ERIC Number: ED167339
Record Type: Non-Journal
Publication Date: 1976
Reference Count: N/A
Apaches in Three Dimensions: Anthropology, History and Literature.
Oliva, Leo E.
As many disciplines as possible should be used in the teaching of Indian Studies. In particular, creative literature adds another dimension to the understanding of Indian culture and the history of Indian-white relations when it is used in conjunction with historical and anthropological material. The serious student should read historical novels because they communicate an understanding of Indians as human beings and an appreciation for Indian culture, and they fill the gap left by the Indians' lack of written language. For example, there are available fine anthropological and historical overviews of Apache life. However, historical novels such as Well Comfort's "Apache", Elliott Arnold's "Blood Brother" and "Camp Grant Massacre", and James Olson's "Ulzana", which have resulted from long research and study and contain much accurate information on Apache culture and history, can serve as excellent supplements to more standard instructional material. In general, the historical novel can provide insight, understanding, and a third dimension to anthropology and history by providing points of reference, giving specific examples, establishing integrity by portraying reality, providing synthesis, serving as a source of motivation, aiding the interpretation of controversial subjects, expanding the audience of Indian history, and stimulating research. (SB)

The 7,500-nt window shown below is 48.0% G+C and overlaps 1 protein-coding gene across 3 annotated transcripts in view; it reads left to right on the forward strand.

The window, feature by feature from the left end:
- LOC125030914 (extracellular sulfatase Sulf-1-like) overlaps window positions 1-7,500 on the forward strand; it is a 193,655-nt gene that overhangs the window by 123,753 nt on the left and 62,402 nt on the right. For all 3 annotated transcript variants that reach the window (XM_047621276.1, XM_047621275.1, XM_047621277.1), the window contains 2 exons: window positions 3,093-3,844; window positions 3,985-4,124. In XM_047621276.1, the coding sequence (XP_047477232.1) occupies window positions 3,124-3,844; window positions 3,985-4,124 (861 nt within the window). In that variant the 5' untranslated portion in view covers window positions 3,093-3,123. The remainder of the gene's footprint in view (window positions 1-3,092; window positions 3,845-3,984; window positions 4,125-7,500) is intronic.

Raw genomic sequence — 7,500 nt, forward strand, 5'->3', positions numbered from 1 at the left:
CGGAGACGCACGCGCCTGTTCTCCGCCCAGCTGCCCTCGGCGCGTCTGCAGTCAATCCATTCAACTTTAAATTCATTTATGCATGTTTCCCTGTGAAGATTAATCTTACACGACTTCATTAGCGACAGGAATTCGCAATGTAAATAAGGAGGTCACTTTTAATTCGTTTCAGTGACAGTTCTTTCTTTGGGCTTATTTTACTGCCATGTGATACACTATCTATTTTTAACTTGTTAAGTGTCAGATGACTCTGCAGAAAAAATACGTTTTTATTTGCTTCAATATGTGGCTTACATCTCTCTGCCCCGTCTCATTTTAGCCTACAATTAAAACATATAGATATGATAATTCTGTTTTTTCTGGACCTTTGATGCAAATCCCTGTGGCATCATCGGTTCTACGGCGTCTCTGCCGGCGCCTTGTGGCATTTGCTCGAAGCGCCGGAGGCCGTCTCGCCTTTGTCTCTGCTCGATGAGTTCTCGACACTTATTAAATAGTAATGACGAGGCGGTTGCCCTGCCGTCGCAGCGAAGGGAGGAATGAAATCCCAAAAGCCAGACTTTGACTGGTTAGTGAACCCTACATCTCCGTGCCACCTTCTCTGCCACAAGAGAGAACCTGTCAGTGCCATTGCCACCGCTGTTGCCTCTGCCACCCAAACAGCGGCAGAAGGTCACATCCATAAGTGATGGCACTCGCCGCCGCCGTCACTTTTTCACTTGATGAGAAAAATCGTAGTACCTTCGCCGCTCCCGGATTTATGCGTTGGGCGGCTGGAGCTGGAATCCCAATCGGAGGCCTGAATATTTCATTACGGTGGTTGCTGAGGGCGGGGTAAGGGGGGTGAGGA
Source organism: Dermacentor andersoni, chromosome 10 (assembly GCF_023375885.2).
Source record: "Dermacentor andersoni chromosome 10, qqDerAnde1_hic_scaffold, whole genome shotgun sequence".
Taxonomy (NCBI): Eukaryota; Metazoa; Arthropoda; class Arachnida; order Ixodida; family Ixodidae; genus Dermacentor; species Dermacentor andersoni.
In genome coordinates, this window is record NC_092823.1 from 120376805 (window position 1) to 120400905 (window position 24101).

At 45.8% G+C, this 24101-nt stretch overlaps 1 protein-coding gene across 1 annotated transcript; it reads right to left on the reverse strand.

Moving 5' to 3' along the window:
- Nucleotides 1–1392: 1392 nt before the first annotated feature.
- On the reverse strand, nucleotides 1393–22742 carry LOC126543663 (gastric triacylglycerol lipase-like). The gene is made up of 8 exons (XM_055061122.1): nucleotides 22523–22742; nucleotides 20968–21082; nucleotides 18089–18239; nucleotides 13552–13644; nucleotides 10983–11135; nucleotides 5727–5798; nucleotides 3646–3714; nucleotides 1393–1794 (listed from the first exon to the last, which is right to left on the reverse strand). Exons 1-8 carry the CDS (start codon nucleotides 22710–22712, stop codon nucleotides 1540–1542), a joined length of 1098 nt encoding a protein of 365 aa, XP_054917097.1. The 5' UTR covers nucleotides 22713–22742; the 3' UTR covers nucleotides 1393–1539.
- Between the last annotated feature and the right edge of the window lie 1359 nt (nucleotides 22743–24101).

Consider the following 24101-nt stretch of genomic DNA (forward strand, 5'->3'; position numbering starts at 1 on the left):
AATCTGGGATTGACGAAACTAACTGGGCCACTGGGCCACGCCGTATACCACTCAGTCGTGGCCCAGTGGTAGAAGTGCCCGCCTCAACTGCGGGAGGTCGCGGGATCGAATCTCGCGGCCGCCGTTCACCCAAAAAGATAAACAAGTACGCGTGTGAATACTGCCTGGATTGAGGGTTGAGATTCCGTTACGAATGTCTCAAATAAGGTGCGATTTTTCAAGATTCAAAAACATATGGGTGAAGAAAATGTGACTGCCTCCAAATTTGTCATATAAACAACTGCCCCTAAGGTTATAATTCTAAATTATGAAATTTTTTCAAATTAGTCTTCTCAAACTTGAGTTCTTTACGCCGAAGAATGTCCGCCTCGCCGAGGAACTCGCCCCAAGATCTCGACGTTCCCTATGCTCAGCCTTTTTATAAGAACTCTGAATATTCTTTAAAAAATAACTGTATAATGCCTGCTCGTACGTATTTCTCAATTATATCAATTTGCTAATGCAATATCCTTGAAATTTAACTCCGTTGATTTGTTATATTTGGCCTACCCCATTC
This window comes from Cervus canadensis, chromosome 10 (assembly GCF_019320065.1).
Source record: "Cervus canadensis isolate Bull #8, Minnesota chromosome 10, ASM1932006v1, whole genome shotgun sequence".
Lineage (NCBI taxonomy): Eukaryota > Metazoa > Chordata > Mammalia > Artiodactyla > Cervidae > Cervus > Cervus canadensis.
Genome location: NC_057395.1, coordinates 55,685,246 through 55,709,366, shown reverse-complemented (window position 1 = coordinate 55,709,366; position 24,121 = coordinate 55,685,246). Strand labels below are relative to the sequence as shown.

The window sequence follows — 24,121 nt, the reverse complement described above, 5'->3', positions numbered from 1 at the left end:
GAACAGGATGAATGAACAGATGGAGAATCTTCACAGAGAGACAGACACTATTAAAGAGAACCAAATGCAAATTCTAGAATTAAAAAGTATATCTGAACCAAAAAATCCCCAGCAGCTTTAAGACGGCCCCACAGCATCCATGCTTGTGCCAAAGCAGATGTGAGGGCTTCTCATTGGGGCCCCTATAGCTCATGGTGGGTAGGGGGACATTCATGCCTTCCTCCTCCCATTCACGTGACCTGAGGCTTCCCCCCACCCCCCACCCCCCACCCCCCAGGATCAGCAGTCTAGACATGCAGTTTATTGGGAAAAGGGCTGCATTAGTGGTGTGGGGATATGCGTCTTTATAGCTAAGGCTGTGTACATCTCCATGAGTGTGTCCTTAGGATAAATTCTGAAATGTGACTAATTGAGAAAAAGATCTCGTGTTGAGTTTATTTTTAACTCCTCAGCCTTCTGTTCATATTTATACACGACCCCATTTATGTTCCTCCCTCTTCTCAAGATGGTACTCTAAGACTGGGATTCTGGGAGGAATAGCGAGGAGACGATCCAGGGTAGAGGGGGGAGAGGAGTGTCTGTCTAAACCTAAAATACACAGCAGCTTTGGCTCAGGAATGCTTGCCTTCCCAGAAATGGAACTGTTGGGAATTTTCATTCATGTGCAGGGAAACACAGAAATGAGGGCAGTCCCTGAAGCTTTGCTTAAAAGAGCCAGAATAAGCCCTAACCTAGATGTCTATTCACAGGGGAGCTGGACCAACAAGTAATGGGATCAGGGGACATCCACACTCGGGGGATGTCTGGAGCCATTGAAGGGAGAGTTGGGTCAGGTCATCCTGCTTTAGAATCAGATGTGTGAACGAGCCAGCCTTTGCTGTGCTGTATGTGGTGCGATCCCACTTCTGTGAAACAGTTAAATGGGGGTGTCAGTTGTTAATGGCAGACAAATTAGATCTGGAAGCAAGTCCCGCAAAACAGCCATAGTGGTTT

Descriptors: American History, American Indian Culture, American Indian Studies, American Indians, Anthropology, Cross Cultural Studies, Fiction, History, History Instruction, Instructional Materials, Interdisciplinary Approach, Literature, Novels, Social History, Social Studies, Teaching Methods, Tribes
Publication Type: Guides - Non-Classroom; Historical Materials; Information Analyses
Education Level: N/A
Authoring Institution: N/A